Raat Raazi was released on 18th August, and was influenced by a period in the artist’s life where he was hooked on to the songs of old Hindi cinema. He effortlessly switches to Hindi on the tracks on the E.P. and none of the songs sound forced or superficial. The lyrics talk of life, love and living – trite themes but spun into something new by Kuhad’s talent. The whole album is upbeat, light and laidback without becoming cute and kitschy. Though, Prateek Kuhad is a multi-instrumentalist as he plays the ukulele, harmonica, bass and even the drums, he seems most comfortable with his acoustic guitar. This album shows off his fingerstyle guitar technique to great effect. On this E.P he has collaborated with Sahil Warsi on double-bass and Vir Singh Brar on percussions and the three are popularly known as the Prateek Kuhad Collective.
With clean crisp tracks, poetic lyrics and great melodies, this EP is a cracker and a worthy follow-up to Kuhad’s debut E.P. If you prefer tracks that are easy to listen to, bittersweet and devoid of theatrics and drama, Raat Raazi is for you. The Prateek Kuhad Collective shows us that even without dramatic vocals and sudden tempo shifts a song can be memorable and interesting.
The EP starts off with ‘Ab Hoga Kya’ - a happy, upbeat and summery track. This track sets the mood for the rest of the album and has a sprightly intro. A bright romantic track; with a very catchy chorus, this song seems to talk about the feelings accompanying new beginnings – especially a new love. Listening to Prateek croon “Ab Hoga Kya”, the track comes off as being slightly cheeky, which makes the song even more addictive. Prateek’s soft vocals go really well with his twangy guitars and upbeat tempo and the overall feel of this track is quite folksy.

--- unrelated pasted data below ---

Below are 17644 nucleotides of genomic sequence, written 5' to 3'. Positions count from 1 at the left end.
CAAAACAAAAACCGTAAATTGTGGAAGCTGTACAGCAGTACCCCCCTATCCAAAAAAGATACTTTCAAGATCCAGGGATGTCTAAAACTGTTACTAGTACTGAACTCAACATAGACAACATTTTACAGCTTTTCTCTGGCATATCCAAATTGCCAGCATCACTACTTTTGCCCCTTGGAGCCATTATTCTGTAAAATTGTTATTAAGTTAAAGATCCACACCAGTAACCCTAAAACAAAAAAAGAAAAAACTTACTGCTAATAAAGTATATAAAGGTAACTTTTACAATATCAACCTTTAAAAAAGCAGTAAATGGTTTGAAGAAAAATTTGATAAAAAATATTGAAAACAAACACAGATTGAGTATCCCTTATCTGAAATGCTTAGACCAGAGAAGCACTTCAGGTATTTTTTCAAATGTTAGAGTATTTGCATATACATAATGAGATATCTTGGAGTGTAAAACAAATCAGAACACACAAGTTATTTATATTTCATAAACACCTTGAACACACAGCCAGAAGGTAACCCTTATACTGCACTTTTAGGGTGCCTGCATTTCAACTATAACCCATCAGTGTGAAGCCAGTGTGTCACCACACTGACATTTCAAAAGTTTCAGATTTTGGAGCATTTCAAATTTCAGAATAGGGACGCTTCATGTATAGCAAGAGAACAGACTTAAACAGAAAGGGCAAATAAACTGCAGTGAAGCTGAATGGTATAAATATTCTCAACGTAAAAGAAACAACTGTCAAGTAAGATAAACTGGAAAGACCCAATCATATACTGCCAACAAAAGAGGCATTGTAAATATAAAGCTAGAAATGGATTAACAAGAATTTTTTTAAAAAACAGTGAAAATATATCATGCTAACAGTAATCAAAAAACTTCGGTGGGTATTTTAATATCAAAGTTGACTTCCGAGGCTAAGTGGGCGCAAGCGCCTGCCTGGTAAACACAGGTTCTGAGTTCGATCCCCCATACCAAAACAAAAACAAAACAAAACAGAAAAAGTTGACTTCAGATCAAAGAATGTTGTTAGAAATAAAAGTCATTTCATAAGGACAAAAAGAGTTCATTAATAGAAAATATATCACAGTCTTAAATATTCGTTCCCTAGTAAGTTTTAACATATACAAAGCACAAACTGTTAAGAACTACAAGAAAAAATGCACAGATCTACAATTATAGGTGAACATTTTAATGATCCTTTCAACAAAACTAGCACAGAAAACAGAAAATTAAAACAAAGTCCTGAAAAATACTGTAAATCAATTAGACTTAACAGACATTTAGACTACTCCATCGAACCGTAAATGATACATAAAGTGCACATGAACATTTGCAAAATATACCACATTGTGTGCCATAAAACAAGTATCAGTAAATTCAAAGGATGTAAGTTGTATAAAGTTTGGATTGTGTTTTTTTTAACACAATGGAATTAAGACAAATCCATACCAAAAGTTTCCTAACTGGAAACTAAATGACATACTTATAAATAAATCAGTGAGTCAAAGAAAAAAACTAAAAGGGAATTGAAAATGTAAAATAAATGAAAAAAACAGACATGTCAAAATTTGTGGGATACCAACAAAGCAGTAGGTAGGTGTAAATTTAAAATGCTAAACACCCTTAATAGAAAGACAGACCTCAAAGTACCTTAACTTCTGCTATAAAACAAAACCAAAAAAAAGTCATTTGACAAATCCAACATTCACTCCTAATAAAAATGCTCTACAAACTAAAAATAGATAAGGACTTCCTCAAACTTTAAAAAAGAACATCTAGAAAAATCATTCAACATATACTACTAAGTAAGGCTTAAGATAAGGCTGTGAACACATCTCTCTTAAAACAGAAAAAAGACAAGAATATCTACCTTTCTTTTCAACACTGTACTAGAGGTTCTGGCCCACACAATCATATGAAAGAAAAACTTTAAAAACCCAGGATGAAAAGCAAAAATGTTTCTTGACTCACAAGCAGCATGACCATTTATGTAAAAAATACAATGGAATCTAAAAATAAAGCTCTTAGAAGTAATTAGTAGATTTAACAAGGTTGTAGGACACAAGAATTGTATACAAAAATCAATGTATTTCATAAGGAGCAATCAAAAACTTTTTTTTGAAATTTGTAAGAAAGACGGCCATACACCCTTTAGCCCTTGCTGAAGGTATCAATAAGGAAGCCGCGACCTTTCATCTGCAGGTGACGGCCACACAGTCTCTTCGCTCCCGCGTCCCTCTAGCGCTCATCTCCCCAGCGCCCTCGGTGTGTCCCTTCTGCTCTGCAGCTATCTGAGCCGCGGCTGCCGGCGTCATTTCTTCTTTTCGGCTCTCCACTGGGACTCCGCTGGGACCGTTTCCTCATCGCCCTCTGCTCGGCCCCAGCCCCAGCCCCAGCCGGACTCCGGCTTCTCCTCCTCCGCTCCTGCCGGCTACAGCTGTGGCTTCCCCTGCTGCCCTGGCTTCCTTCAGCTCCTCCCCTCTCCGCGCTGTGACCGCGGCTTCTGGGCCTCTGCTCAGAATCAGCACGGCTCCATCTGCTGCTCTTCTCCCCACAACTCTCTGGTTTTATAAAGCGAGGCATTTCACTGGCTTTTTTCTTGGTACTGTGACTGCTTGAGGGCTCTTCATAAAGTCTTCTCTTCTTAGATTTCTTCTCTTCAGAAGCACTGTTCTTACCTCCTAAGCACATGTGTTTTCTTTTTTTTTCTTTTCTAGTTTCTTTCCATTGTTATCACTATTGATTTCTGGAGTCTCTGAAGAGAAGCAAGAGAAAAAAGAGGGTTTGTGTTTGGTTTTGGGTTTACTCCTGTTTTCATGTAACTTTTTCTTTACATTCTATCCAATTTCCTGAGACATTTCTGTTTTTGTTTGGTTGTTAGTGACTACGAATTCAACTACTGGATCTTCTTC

This is followed by the title track, and my favorite song of the E.P. – ‘Raat Raazi’. Written while Prateek was walking around the city of New York, this track talks about the joy of just living and feeling youthful at heart. This song shows off Prateek’s interesting technique on the guitars and his soft and teasing vocals. The percussions don’t kick in until after half the song is done, giving Raat Raazi a very mellow and minimalistic feel. The sparse arrangement shows off Prateek’s vocal range and control and this song never gets bland or boring. The sharp beat that is introduced late into the song contrasts beautifully with the breathy vocals and string instruments.